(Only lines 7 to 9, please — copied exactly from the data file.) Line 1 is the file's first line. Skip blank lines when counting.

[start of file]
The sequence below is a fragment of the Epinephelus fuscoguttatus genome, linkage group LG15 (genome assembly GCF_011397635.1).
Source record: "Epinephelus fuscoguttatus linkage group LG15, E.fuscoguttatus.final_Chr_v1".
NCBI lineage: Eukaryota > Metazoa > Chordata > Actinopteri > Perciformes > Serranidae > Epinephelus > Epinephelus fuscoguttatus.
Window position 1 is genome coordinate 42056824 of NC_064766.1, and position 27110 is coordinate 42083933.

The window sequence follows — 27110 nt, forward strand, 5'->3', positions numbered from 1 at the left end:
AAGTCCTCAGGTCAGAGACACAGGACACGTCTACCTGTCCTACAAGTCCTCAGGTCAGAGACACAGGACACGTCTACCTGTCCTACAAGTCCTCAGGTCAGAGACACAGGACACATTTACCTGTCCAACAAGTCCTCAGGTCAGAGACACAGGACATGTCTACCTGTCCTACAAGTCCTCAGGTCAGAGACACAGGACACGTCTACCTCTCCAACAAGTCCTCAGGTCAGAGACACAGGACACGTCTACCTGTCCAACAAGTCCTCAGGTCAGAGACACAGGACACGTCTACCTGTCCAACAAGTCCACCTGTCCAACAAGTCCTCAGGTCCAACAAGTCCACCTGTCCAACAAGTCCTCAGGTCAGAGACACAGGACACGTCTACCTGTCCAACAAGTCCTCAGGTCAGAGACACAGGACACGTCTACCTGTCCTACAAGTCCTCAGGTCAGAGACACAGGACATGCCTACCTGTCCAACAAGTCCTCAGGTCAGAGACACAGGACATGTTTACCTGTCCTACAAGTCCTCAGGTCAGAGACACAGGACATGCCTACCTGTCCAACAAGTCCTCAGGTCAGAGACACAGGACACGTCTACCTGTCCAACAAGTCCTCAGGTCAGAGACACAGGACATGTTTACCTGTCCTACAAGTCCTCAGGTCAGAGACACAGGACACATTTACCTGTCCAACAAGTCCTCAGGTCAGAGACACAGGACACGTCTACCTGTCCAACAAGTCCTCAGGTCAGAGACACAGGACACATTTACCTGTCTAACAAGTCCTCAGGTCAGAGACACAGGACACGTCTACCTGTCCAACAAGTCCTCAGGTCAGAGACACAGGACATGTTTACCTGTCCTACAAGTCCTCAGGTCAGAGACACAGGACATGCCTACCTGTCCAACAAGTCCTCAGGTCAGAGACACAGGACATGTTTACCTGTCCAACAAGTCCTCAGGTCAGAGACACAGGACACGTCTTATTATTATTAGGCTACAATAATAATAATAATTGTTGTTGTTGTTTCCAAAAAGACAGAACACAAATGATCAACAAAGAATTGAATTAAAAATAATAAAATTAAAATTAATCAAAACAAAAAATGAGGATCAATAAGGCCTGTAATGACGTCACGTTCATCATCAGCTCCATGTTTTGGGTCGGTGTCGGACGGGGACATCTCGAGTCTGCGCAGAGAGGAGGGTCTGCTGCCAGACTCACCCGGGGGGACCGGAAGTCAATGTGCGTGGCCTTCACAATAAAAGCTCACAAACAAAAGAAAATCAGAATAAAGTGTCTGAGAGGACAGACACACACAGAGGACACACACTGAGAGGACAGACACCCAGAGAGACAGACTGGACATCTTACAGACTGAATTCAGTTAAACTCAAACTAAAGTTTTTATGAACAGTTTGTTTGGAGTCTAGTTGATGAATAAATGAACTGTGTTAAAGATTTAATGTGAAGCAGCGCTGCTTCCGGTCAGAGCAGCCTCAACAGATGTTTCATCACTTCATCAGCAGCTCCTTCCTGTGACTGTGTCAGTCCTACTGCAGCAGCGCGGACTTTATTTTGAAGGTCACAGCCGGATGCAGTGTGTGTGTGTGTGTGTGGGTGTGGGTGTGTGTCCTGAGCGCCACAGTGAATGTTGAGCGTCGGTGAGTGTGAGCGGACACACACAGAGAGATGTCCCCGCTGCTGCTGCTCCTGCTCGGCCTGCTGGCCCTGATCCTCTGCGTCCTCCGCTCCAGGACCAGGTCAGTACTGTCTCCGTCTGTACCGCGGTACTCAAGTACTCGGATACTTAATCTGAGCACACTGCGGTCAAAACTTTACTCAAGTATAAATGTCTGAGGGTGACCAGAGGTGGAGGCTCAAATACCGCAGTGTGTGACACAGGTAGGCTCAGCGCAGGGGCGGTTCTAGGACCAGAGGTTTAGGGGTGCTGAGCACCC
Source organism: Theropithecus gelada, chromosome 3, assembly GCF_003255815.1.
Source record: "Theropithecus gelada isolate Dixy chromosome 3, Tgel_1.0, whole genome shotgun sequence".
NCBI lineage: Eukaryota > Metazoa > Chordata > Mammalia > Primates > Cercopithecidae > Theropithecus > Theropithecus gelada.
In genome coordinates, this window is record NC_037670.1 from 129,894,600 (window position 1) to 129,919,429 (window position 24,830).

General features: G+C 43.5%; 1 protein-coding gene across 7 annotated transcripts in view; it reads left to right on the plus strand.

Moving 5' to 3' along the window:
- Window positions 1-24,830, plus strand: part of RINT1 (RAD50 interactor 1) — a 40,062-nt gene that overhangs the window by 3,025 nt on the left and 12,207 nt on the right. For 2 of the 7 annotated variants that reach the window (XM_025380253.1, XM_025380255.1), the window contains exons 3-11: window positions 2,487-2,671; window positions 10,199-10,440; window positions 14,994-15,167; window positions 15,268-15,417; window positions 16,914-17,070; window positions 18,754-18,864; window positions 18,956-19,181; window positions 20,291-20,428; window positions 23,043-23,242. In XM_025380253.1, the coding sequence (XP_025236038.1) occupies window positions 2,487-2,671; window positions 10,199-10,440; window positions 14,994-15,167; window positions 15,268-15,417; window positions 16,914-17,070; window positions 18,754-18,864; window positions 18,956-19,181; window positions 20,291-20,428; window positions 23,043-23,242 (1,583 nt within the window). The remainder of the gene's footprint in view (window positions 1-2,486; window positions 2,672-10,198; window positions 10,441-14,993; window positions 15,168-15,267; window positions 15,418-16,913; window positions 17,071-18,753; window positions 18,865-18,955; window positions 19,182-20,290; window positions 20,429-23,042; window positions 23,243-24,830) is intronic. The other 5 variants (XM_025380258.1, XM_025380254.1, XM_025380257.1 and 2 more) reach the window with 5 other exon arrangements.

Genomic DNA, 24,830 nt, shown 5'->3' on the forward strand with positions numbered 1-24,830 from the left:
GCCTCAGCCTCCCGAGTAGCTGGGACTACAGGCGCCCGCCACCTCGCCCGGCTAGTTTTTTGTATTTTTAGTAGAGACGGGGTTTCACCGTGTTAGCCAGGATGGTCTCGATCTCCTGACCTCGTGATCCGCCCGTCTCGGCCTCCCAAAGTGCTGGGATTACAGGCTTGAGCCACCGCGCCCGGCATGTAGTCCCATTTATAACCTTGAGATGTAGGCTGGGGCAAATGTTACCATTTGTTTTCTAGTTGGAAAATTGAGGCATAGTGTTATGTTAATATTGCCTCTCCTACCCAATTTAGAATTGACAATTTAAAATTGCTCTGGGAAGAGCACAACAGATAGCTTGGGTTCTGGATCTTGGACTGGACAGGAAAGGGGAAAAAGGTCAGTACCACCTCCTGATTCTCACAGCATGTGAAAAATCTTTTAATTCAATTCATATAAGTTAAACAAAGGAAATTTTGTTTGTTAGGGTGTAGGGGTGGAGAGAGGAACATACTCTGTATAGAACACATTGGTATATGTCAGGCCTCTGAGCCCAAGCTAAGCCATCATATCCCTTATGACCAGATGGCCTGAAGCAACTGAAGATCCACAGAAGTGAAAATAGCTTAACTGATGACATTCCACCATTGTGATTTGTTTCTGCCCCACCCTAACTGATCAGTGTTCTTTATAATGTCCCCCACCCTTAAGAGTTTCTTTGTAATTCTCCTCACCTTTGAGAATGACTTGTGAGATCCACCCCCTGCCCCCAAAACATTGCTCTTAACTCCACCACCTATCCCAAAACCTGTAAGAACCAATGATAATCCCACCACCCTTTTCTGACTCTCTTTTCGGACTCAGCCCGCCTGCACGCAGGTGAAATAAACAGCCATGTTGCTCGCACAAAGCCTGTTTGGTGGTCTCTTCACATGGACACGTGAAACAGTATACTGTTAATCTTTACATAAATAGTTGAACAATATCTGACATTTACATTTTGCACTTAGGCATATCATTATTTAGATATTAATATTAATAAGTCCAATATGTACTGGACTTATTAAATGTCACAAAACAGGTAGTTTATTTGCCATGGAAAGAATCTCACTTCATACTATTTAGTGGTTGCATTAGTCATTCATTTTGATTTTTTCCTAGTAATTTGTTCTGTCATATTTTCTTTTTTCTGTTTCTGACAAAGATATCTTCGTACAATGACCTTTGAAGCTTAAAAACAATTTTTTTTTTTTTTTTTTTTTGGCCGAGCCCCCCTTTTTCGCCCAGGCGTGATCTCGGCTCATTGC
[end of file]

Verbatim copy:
Source organism: Theropithecus gelada, chromosome 3, assembly GCF_003255815.1.
Source record: "Theropithecus gelada isolate Dixy chromosome 3, Tgel_1.0, whole genome shotgun sequence".
NCBI lineage: Eukaryota > Metazoa > Chordata > Mammalia > Primates > Cercopithecidae > Theropithecus > Theropithecus gelada.